A history, photos, clippings and other memorabilia of the honoree are kept in the Registry books at The Highground.
Kirk and Nancy Rodman are the volunteer general manager and gift shop operator respectively. Both are retirees from careers in retail marketing and began working as volunteers at The Highground in 1996 after moving to nearby Lake Arbutus.
In 2001 the Rodmans became volunteer co-managers of The Highground and have continued in the unpaid positions since.
As from day one in the mid 1980s, the Highground is operated, maintained and continually expanded by donations.
Although it is a place where peace and calm reign, it is the center of activity year round such as: The 29th annual bicycle tour Aug. 1-4 when cyclists come from several directions after riding for three days on their journey to The Highground; The 13th annual motorcycle rally, Aug. 16-17; and on Sept. 14, the 25th anniversary of "Fragments," the tribute to Vietnam veterans. The Highground is a place where the veterans and families of all wars are honored, for World War I to the soon to come, Wisconsin Persian Gulf Tribute.
There is information aplenty about The Highground: Phone 608-743-4224 or on the web at firstname.lastname@example.org.
It is a true "destination," located on US Highway 10 in Clark County, Wisconsin's leading dairy county. Veteran or not, it is a place not to be missed.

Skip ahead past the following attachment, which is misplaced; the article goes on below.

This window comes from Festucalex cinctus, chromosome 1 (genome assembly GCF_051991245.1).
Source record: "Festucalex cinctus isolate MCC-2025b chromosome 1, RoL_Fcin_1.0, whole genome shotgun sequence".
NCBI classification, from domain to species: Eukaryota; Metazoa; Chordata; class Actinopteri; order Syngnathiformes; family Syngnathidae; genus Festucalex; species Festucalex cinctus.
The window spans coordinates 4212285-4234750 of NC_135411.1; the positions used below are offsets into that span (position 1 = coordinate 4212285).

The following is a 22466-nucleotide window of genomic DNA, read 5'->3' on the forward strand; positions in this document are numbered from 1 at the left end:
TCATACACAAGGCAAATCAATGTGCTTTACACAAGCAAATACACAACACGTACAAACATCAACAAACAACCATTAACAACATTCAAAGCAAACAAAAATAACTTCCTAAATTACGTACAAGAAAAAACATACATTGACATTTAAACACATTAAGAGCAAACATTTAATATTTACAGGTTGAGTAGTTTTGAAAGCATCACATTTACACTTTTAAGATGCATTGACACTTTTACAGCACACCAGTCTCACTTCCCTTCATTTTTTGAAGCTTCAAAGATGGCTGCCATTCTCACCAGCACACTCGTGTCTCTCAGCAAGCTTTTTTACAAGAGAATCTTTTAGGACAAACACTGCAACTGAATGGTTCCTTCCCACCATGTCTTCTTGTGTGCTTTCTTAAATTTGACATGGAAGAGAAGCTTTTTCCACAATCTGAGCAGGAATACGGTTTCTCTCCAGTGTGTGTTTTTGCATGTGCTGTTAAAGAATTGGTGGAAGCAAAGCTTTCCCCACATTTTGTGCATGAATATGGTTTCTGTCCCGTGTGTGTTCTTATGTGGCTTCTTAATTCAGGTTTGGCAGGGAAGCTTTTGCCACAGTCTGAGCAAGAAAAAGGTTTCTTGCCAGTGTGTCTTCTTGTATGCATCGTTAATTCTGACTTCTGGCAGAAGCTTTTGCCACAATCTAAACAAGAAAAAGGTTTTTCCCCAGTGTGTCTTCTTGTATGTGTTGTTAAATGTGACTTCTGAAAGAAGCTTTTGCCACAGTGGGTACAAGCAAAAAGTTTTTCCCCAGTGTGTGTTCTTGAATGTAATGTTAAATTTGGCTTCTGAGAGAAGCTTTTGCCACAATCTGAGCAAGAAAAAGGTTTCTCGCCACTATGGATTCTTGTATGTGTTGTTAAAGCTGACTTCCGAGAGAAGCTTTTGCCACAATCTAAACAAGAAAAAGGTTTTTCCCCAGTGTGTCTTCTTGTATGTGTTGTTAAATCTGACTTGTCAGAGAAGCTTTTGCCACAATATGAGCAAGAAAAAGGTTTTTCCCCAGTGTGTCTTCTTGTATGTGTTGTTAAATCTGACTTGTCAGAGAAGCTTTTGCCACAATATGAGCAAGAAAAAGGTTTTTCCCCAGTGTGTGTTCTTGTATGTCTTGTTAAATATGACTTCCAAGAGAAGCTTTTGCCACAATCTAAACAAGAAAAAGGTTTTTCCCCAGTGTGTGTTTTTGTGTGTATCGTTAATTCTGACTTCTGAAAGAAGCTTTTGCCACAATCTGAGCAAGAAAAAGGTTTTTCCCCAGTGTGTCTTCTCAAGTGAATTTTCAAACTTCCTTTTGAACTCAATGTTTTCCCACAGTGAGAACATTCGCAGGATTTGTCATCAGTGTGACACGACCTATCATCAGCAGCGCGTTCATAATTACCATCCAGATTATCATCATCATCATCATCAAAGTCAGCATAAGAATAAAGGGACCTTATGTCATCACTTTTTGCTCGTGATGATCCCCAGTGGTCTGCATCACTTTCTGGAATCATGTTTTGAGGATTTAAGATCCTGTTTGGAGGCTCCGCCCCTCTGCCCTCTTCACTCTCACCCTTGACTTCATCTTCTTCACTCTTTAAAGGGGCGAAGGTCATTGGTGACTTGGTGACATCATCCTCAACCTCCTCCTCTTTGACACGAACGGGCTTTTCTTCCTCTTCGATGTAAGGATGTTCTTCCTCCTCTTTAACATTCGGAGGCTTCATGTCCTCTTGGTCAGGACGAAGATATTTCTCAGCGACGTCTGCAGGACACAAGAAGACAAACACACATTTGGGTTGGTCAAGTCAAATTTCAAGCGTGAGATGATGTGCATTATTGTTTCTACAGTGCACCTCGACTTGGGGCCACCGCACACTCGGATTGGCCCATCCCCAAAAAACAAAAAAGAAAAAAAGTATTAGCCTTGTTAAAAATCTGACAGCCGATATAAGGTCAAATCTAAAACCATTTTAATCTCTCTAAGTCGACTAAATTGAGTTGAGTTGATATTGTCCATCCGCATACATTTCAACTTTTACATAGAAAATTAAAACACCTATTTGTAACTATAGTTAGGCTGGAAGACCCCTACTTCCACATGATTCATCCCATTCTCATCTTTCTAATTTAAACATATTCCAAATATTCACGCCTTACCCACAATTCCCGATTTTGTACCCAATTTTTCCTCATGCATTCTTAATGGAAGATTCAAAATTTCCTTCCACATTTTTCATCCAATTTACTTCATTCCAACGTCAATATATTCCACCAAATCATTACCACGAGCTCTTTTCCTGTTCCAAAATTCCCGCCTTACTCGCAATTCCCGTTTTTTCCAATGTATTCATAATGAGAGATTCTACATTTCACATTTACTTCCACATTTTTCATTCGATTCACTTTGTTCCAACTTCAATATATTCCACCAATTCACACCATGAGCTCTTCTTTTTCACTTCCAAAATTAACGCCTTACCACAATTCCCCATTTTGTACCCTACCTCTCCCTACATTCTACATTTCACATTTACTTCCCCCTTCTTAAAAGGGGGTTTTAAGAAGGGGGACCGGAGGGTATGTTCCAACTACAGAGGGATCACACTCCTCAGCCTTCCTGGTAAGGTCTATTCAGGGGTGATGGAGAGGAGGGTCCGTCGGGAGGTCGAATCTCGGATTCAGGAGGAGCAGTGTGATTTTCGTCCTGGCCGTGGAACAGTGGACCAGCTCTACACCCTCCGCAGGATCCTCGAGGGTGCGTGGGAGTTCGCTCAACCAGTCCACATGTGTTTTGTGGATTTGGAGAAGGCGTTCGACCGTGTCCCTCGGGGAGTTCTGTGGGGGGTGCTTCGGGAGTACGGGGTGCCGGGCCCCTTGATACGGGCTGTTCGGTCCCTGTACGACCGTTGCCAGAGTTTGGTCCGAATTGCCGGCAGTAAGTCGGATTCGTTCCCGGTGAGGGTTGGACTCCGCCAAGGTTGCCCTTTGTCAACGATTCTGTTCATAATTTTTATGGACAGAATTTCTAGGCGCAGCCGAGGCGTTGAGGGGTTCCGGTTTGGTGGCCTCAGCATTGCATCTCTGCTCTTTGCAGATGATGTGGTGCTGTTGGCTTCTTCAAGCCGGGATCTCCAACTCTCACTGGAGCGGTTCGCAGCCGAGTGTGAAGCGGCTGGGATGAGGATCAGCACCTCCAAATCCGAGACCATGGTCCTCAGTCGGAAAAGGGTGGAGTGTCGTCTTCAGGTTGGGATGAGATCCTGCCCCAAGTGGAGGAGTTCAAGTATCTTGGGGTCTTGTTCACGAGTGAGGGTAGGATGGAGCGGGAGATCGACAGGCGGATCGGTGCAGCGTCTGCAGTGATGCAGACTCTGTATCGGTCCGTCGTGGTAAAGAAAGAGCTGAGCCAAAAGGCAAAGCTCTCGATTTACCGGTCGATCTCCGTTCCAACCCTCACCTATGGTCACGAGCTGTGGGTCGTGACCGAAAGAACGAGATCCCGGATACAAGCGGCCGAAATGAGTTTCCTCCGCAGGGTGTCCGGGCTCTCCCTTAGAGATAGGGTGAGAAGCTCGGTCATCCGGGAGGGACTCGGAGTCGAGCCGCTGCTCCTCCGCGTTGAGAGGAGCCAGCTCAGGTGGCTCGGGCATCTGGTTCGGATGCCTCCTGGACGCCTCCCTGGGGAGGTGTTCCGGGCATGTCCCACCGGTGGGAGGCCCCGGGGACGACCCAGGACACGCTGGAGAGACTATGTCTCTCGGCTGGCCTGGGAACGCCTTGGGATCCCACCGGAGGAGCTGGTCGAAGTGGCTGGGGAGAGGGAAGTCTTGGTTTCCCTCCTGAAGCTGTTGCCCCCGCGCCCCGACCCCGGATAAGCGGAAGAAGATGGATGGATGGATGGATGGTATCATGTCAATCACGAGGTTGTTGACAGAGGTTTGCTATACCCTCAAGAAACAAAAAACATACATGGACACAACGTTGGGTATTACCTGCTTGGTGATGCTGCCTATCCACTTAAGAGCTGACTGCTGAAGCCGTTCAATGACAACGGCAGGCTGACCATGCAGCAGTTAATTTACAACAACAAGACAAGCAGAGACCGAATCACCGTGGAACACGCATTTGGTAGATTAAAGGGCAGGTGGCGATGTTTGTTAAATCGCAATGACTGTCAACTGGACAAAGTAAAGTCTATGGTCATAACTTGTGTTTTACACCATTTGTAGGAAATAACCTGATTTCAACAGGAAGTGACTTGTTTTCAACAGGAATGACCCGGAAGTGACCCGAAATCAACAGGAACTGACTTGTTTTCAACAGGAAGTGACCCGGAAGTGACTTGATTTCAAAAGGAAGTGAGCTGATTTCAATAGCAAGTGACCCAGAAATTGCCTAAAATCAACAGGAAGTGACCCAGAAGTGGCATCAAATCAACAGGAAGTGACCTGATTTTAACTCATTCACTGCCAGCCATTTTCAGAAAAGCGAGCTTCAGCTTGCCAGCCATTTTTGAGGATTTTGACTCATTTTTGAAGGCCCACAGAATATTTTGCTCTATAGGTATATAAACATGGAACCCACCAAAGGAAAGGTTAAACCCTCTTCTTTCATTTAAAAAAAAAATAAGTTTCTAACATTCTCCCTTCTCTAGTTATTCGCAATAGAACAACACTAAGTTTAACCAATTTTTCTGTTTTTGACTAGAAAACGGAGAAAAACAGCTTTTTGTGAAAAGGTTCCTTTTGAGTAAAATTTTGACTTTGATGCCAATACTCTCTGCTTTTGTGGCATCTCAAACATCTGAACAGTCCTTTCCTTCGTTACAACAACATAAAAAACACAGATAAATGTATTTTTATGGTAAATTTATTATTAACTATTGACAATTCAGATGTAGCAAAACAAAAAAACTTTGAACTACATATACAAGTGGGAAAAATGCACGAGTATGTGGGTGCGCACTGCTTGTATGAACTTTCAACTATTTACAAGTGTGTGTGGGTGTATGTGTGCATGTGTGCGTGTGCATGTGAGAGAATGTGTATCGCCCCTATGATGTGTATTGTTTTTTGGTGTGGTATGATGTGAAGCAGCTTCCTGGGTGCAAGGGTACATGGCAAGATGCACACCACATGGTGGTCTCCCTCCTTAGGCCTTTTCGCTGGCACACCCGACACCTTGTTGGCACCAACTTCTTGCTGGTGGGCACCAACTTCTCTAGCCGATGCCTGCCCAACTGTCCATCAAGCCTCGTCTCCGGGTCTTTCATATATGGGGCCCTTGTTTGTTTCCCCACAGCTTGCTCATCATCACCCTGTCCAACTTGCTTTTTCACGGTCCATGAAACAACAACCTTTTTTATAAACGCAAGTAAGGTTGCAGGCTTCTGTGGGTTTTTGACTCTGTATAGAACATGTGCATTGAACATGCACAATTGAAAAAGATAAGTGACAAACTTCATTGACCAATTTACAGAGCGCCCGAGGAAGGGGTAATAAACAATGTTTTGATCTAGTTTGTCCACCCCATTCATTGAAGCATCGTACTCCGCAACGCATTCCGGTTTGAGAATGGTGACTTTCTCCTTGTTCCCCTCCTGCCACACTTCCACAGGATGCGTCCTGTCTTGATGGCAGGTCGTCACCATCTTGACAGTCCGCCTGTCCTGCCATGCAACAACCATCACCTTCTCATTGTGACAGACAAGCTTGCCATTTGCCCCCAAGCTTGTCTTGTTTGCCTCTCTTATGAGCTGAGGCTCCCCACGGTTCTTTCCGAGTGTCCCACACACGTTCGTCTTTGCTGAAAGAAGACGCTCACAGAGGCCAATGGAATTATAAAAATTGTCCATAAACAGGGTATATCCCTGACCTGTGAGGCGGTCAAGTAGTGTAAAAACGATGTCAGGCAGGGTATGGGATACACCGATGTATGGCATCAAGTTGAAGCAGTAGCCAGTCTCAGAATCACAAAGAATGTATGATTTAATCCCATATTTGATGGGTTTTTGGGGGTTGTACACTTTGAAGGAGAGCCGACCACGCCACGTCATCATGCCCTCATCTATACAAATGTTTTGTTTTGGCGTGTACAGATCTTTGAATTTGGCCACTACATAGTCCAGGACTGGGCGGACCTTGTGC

Michael Weaver, Kaukauna, board chair of The Highground offer this invitation. "Remember this: when you visit The Highground, you will be "welcomed home". The staff and the volunteers that work at the Park, are extremely honored to serve you.
This is a very special healing ground. You will be in awe of the location. As you tour the grounds, a sense of calm and peace will wash over you. It makes no difference where you fought for Freedom, Europe, Korea, Vietnam, the Persian Gulf, Iraq, Afghanistan. You are among your brothers and sisters.
This is your park. It is your special place to come and be refreshed. To be renewed. To heal. Take the first step to come back home. The door is always open, 24/7.
John F. Oncken is owner of Oncken Communications, a Madison-based agricultural information and consulting company. He can be reached at 608-222-0624 or e-mail him at email@example.com.